Under the Patient Protection and Affordable Care Act, the CMS administrator does more than make sure Medicare and Medicaid pay claims in a more or less accurately and timely fashion. The office defines the quality of health care for every insurance plan, sets reimbursement rates for physicians in Medicare and Medicaid, and decides what treatments are more "valuable" than others.
Yikes! That's a lot of power! Sort of makes one want to know more about Mr. Berwick, doesn't it? Goldberg has it:
Berwick not only has a role model picked out for a role that sounds a lot like what he would be doing at CMS, he has a soulmate: For the past 15 years he has consulted for -- or, in his words, been "starry-eyed" over -- Britain's National Health Service. In 2008, at a 60th anniversary celebration of the creation NHS, he told a UK crowd, "I am romantic about the NHS; I love it. All I need to do to rediscover the romance is to look at health care in my own country. "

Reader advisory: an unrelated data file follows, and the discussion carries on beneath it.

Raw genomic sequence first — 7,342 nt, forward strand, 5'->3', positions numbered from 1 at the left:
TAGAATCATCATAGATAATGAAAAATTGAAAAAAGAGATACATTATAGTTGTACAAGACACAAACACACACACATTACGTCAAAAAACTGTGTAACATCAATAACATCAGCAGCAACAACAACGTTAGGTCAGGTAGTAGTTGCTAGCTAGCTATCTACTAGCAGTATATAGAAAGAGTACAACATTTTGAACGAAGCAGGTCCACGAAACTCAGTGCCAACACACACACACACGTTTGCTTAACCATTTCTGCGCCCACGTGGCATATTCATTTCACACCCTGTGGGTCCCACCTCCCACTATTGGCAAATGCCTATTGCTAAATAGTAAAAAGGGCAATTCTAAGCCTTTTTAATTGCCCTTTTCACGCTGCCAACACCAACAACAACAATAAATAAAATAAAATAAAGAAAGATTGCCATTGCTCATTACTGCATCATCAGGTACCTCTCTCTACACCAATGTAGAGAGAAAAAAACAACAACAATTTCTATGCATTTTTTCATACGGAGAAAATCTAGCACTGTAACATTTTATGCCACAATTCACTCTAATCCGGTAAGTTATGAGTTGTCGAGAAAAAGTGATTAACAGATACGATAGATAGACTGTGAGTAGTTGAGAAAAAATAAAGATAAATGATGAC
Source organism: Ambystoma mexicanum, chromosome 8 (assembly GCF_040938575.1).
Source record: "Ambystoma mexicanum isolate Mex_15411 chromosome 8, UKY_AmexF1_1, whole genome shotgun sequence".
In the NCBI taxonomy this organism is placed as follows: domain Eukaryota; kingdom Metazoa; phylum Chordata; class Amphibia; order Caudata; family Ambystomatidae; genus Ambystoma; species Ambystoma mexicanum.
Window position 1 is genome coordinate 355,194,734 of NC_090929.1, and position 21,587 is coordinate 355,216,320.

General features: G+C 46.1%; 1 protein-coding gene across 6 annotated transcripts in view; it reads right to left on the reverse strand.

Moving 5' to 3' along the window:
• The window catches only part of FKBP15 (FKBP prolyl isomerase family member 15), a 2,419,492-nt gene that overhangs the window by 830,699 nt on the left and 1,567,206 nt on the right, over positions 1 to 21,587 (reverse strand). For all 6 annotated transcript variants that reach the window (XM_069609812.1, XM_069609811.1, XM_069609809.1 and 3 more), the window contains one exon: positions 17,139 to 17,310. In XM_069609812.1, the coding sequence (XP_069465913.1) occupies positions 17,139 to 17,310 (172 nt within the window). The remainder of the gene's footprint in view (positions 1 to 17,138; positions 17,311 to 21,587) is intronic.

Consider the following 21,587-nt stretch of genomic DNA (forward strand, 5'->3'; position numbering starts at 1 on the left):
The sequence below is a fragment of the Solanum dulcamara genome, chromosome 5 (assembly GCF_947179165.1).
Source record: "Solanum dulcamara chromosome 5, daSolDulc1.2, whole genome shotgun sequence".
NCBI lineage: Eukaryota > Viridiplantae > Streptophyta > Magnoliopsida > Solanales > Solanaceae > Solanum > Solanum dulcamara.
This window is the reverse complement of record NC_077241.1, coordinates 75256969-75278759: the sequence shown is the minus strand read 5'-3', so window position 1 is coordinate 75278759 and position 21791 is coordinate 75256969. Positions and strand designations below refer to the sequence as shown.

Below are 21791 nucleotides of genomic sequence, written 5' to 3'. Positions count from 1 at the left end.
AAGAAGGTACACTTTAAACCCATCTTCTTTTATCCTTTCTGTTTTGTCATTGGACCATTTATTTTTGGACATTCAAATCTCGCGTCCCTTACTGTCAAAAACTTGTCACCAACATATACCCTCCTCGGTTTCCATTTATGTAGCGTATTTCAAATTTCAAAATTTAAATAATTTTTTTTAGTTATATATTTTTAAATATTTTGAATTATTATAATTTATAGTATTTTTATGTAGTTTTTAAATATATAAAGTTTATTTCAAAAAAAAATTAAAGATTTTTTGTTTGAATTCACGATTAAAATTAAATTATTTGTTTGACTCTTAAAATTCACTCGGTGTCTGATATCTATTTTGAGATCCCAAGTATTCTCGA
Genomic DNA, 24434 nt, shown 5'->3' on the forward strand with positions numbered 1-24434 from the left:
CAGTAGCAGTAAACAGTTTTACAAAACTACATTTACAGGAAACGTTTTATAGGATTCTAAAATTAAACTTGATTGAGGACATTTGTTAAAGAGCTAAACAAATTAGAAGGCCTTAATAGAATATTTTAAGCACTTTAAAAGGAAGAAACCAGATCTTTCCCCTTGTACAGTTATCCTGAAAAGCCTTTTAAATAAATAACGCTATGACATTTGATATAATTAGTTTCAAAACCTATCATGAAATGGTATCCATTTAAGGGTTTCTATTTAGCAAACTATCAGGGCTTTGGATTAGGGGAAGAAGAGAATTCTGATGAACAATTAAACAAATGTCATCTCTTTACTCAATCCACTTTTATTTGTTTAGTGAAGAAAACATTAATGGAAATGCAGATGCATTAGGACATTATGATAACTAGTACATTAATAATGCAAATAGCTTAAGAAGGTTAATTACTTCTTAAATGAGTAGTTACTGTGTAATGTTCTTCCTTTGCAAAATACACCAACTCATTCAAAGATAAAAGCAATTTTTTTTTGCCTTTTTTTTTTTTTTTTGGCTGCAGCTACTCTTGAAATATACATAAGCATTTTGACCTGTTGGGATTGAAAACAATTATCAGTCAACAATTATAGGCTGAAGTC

Berwick complained the American health system runs in the "darkness of private enterprise," unlike Britain's "politically accountable system. " The NHS is "universal, accessible, excellent, and free at the point of care -- a health system that is, at its core, like the world we wish we had: generous, hopeful, confident, joyous, and just"; America's health system is "toxic," "fragmented," because of its dependence on consumer choice. He told his UK audience: "I cannot believe that the individual health care consumer can enforce through choice the proper configurations of a system as massive and complex as health care. That is for leaders to do."
Read the whole thing.